In a previous post, I touched on classroom management in a 1:1 classroom. As I gear up for the coming school year, I keep coming back to this topic in my head and in conversations with some of my colleagues. I am struggling a bit to determine what exactly I believe my role as a teacher is in terms of management in a 1:1 classroom. I know as I experience 1:1 a lot of this will become more crystallized in my brain, but I imagine others might be struggling with this as well, so I thought I’d put together a brief post about some of my past and current thoughts.* I would love for others to join in this conversation, providing other insights that I’ve missed. Please feel free to write in the comments section below.
What I Used to Think (and Sometimes Still Do):
- Students can be off task whether it’s a paper and pencil OR a computer on their desk. Unless the teacher checked the students’ paper notes on a daily basis, the teacher would never know if the students were attending or not. So really, there’s no fundamental difference between a traditional classroom and a 1:1 classroom.
- Upper school students need to take responsibility for their own learning. You can lead a horse to water, but you can’t make him drink. The teacher provides the opportunity to learn, but it’s ultimately up to the student to take advantage of the opportunity.
- Treating students with trust and respect (and not hovering over them constantly and nailing them for every misstep) will result in more responsible behavior on their part.
- If a student is not attending, it will be reflected in his or her grades. The student will either accept lower grades or change his or her behavior.
What I’m Starting to Think (But Still Struggling With):
- Paper and pencil is NOT the same thing as a computer. In a traditional classroom, it is true that a student might not be taking notes but instead doodling or writing something else or perhaps doing nothing at all. But in a traditional classroom, the only distractions available to students were those in their own heads. In a 1:1 classroom, with a computer sitting in front of them, the distractions are both external and endless – games, websites, email, chatting, taking photos, etc.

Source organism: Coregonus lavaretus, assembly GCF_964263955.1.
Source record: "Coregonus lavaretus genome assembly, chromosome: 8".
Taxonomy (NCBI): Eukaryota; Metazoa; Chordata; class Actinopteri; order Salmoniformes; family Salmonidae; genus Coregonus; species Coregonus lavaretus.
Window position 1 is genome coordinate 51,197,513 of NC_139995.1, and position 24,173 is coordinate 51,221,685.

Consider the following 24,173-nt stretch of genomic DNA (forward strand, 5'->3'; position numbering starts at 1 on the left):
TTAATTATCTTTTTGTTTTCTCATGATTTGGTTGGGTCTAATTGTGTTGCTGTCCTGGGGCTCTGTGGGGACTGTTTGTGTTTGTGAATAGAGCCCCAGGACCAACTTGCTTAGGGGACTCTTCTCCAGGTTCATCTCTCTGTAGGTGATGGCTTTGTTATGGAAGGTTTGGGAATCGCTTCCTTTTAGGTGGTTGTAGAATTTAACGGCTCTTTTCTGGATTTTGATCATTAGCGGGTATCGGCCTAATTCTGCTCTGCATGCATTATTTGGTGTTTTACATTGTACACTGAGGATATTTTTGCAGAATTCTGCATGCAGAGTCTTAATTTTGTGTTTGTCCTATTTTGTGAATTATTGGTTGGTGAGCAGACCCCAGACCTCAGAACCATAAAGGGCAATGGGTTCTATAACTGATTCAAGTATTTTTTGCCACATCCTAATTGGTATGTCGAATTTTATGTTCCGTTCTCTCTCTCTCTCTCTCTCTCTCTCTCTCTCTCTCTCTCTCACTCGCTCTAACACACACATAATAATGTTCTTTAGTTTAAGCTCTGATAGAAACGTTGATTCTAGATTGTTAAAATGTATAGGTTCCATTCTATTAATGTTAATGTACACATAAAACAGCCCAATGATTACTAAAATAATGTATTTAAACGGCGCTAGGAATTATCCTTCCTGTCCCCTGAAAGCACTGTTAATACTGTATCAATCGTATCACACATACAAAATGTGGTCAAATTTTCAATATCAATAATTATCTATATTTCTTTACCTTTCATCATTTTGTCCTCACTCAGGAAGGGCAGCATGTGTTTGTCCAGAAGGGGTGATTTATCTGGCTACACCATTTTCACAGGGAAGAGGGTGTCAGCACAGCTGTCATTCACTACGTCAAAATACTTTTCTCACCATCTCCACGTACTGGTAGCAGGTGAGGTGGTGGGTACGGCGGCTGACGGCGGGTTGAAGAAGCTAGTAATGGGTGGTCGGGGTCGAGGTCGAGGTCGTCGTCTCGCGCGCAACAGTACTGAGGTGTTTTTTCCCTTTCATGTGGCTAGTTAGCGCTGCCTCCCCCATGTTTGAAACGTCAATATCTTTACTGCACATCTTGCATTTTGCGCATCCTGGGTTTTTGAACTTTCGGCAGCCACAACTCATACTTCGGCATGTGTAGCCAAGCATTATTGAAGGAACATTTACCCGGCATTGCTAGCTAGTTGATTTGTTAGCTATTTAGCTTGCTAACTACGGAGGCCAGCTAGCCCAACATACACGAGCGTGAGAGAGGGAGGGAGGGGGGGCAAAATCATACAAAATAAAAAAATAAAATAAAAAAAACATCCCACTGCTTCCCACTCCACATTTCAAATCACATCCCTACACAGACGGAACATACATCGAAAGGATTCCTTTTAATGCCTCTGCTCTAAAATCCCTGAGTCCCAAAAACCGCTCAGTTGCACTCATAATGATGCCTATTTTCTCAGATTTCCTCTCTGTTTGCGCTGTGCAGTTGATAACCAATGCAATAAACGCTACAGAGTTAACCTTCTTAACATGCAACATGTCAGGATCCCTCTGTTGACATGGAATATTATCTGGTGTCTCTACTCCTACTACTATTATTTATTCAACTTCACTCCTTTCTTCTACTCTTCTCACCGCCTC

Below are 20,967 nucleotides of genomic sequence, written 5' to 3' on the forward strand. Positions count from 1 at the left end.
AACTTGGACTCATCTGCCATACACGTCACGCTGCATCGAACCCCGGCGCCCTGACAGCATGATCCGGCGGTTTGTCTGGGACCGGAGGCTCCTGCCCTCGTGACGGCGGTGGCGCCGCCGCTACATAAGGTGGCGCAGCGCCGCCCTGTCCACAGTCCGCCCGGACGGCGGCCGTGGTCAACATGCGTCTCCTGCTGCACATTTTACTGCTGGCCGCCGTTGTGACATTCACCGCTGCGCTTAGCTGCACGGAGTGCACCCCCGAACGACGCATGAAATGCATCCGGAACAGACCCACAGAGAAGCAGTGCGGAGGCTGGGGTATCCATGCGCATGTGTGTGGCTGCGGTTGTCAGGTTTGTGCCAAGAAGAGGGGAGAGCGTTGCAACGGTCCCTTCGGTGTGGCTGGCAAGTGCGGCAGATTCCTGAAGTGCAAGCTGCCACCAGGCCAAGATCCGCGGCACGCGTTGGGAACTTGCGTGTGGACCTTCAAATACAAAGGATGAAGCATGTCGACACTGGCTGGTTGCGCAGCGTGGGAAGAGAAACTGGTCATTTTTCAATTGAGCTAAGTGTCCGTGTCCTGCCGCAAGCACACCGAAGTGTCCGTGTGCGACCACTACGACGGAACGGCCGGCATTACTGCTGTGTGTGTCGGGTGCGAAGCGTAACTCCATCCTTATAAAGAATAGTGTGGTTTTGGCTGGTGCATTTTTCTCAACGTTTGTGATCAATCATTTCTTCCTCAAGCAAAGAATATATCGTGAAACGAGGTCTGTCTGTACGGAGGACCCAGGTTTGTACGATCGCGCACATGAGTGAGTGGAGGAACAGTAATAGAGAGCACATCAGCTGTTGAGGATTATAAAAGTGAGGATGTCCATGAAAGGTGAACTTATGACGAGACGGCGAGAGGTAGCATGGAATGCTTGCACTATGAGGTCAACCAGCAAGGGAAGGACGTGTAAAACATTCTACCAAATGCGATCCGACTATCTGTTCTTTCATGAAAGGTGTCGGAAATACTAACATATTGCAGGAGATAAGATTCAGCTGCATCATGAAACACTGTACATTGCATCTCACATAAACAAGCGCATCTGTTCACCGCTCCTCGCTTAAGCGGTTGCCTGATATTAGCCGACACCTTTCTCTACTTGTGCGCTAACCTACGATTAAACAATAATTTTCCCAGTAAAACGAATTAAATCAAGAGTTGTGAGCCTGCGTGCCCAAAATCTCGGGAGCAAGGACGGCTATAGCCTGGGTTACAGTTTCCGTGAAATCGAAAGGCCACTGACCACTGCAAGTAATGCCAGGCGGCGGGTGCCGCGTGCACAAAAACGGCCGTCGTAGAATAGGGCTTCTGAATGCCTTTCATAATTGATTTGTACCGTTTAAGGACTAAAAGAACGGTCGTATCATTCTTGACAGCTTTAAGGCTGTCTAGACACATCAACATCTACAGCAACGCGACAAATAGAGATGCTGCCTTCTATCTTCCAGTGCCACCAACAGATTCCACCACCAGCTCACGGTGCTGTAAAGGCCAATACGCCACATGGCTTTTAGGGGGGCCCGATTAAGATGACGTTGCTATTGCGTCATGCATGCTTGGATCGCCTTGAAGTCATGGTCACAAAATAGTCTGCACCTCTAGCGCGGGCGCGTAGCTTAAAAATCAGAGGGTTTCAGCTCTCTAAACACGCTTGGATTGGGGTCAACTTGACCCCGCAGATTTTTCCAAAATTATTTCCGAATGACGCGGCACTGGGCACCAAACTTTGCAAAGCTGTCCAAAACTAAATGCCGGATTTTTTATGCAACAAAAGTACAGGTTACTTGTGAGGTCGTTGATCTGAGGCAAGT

- Having access to a computer all day long is new to ALL students regardless of their grade level. Therefore, saying upper school students need to learn to manage themselves without giving them some boundaries and guidance to start with doesn’t completely make sense. Loosening those boundaries over time and providing less guidance over time does make sense, and I would argue is imperative to prepare students for college.
- “It is unwise to presume independence before it has been verified.” Treating students with trust and respect is important and can result in more responsible behavior, but the reality is some students will comply with the rules only when those rules are enforced rather than because they have some personal commitment to the rules.
- Sometimes unintended messages are the loudest. If I don’t monitor my students, and I allow them to remain inattentive on a daily basis by surfing the web and playing games, am I not sending the message that what I have to teach is unimportant? Am I not sending the message that I don’t care whether they learn or not? And if that’s the case, why am I there, and why should they be forced to be there in turn? It’s not an intentional message. Most teachers, including myself in the past, believe they are teaching students to be independent learners and responsible for their own behavior. But I’m wondering if that’s the message that students are actually receiving or if it’s something quite different.
- No teacher can monitor all students all the time in a 1:1 environment or a traditional classroom, nor do I think they should. Teaching students to be independent, lifelong learners is the most important task of a teacher. Doing that means placing the burden for learning on the students. So how does this mesh with the points above? This is the dilemma.
*Keep in mind that I teach upper school students, specifically Advanced Placement students and seniors. If I was teaching a different group of students, my thinking might be different.